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Dreary Day at the Festival • City Hall Calling • The Cost of History • Those Damn Deadlines

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Dreary Day at the Festival

The Boise art community suffered another tragic loss Tuesday, July 22, when longtime Shakespeare Festival actor and co-founder Dan Peterson died of a heart attack in his home.

Peterson helped found ISF in 1977 and acted in 27 of the company's 32 seasons. His roles ranged from Flute in A Midsummer Night's Dream to Antonio in Twelfth Night. He was scheduled to play the porter in ISF's upcoming production of Macbeth opening August 2. His fellow actors and directors remember him as a gifted performer who also knew the subtle art of when to step out of the spotlight and blend in.

Peterson was pivotal in creating the Idaho Theatre for Youth, a professional company that tours Idaho and the West bringing children's theater to thousands of school kids in rural areas. ITY merged with ISF in 1999 and continues to grow, in a large part, due to Peterson's efforts.

A memorial service was held for Peterson Monday, July 28, that was followed by a community potluck at the festival grounds.

City Hall Calling

With a new food co-op well under way (BW, Food News, "For Food, It's Westward Ho," July 23, 2008) and a gourmet gelato-martini bar serving up potent choc-tails, we thought Meridian couldn't get much better. Now we hear its new city hall is seeking artist proposals to build a "vibrant municipal collection of public artwork." Neat.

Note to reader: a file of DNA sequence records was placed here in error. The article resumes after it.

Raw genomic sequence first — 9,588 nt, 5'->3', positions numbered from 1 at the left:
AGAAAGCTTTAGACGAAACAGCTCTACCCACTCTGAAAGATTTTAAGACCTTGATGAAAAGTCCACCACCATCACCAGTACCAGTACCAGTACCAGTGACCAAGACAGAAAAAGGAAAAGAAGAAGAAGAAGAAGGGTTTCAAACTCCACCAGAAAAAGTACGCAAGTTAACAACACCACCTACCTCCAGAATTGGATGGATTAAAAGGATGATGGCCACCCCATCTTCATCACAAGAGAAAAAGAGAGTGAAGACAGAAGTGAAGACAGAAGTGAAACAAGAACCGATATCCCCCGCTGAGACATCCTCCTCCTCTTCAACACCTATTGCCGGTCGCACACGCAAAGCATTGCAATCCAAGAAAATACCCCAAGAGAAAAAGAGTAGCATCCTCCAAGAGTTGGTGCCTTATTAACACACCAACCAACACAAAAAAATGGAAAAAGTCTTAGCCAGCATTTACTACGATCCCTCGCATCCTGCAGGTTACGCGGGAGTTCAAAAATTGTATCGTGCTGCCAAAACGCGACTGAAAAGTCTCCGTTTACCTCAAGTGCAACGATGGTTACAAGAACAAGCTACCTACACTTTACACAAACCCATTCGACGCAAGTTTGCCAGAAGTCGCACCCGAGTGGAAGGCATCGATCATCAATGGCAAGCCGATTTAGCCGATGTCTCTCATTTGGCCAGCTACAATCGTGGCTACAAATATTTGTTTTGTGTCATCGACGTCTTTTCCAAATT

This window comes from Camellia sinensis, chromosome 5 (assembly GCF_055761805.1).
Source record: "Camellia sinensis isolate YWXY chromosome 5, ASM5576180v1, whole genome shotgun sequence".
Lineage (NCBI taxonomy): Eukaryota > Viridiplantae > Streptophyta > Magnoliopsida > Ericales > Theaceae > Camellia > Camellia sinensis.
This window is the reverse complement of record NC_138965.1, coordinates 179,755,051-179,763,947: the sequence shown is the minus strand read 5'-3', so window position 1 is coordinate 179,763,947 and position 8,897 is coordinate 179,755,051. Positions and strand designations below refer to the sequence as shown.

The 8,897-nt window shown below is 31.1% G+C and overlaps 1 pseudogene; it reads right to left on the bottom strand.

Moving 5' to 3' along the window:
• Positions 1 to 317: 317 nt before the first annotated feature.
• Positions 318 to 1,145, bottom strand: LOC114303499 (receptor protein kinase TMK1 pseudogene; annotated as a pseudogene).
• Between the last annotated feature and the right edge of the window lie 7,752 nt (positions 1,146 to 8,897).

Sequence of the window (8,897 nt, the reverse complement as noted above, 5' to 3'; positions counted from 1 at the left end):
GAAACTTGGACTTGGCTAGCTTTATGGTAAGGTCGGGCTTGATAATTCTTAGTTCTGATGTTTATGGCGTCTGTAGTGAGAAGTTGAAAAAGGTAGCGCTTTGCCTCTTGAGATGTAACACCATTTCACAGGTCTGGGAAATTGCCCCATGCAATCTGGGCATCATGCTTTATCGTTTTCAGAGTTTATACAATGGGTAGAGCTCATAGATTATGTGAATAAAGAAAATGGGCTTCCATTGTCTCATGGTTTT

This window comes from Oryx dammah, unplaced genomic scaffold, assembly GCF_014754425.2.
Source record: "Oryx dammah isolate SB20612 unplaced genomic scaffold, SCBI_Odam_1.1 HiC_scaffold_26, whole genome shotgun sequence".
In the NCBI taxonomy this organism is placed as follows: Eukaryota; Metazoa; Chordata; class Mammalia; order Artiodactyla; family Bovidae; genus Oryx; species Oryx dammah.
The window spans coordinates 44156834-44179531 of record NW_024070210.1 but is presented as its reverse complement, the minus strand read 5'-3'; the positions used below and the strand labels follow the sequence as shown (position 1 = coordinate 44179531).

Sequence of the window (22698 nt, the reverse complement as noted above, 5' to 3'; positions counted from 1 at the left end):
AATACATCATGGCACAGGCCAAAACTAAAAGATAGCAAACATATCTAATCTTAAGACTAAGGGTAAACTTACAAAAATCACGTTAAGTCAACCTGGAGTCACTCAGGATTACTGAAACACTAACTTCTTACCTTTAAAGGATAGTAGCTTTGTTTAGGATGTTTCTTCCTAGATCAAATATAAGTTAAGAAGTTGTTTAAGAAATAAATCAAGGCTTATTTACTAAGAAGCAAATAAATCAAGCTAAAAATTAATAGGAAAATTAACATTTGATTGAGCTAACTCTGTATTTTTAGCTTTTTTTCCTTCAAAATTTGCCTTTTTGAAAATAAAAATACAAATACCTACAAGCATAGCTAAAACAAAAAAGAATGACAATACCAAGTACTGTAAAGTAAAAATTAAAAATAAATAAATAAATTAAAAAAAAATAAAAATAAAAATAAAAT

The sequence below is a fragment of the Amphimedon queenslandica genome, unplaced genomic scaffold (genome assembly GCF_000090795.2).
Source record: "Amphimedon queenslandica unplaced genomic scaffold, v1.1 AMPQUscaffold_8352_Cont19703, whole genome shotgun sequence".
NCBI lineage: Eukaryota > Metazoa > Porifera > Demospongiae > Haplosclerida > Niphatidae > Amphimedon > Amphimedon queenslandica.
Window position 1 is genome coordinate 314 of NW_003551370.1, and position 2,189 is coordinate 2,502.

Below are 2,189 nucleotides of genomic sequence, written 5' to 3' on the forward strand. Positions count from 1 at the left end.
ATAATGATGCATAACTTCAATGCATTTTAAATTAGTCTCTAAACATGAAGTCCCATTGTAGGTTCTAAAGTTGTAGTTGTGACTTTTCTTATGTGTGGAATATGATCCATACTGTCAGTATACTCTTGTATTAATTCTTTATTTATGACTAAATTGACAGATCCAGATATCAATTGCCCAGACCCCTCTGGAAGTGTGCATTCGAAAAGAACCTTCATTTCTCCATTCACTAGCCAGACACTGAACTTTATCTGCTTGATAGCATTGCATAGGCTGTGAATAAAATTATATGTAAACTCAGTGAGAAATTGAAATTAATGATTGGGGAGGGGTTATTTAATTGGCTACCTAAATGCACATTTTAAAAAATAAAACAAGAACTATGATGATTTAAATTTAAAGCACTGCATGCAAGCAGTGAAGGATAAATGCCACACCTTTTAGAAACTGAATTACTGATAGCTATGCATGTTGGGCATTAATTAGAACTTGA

The new city hall, which is now under construction, is building spaces for two site-specific installations into its foundation. One is a 16-foot by 16-foot area in the main lobby designed for suspended artwork, including an armature beam that can shoulder up to 4,000 lbs.

The second space is an area 5-feet wide by 8-feet tall sandwiched between the City Council chamber doors and the first-floor lobby. This can be either a wall-mounted or free-standing piece, but shouldn't be more than one foot deep.

Although theme requirements are vague—"honor Meridian's past while looking forward to a promising future"—there's a Grade-A opportunity to milk inspiration from the location's former occupant—the Meridian Creamery. We're thinking a giant butterscotch sundae. With sprinkles.

Deadline for submissions is Friday, Aug. 22 at 5 p.m. For more information on application guidelines, visit meridiancity.org or contact Delta James at 208-859-7042 or by e-mail at djames@sageidaho.com.

The Cost of History

The Historical Museum at St. Gertrude in Cottonwood was recently cut a $50,000 check by Boise's Laura Moore Cunningham Foundation. The museum, which houses the only known Dactyle calculator made in 1895, has been around for 75 years, making it one of the Northwest's oldest continuously operated museums.

The museum aims to "preserve the rich heritage of North Central Idaho" and is home to over 70,000 artifacts. The museum is currently building its endowment coffers to reach an ambitious $1.1 million goal and has plans to spend the cash on "continuing preservation, exhibition and interpretation of a significant portion of the historical heritage of Idaho."

The Laura Moore Cunningham Foundation has been awarding grants to many of Idaho's most beloved cultural institutions since 1964. Some past recipients include the Idaho Shakespeare Festival, the Boise Foodbank, Idaho Public Television, Boise Urban Garden School and, most recently, a sizeable gift to TrICA.

For additional information contact Lyle Wirtanen, museum director, at 208-962-2050 or e-mail museum@StGertrudes.org.

Those Damn Deadlines

Hey, slackers: the deadline for Fall event listings for the Idaho Arts Quarterly passed last Friday. So, if you wanted to have your shindig included on the glossy pages of our super sweet, revamped mag—it's too late. You can, however, still send tardy IAQ event submissions to arts@boiseweekly.com and they'll be included in the online version of the publication.

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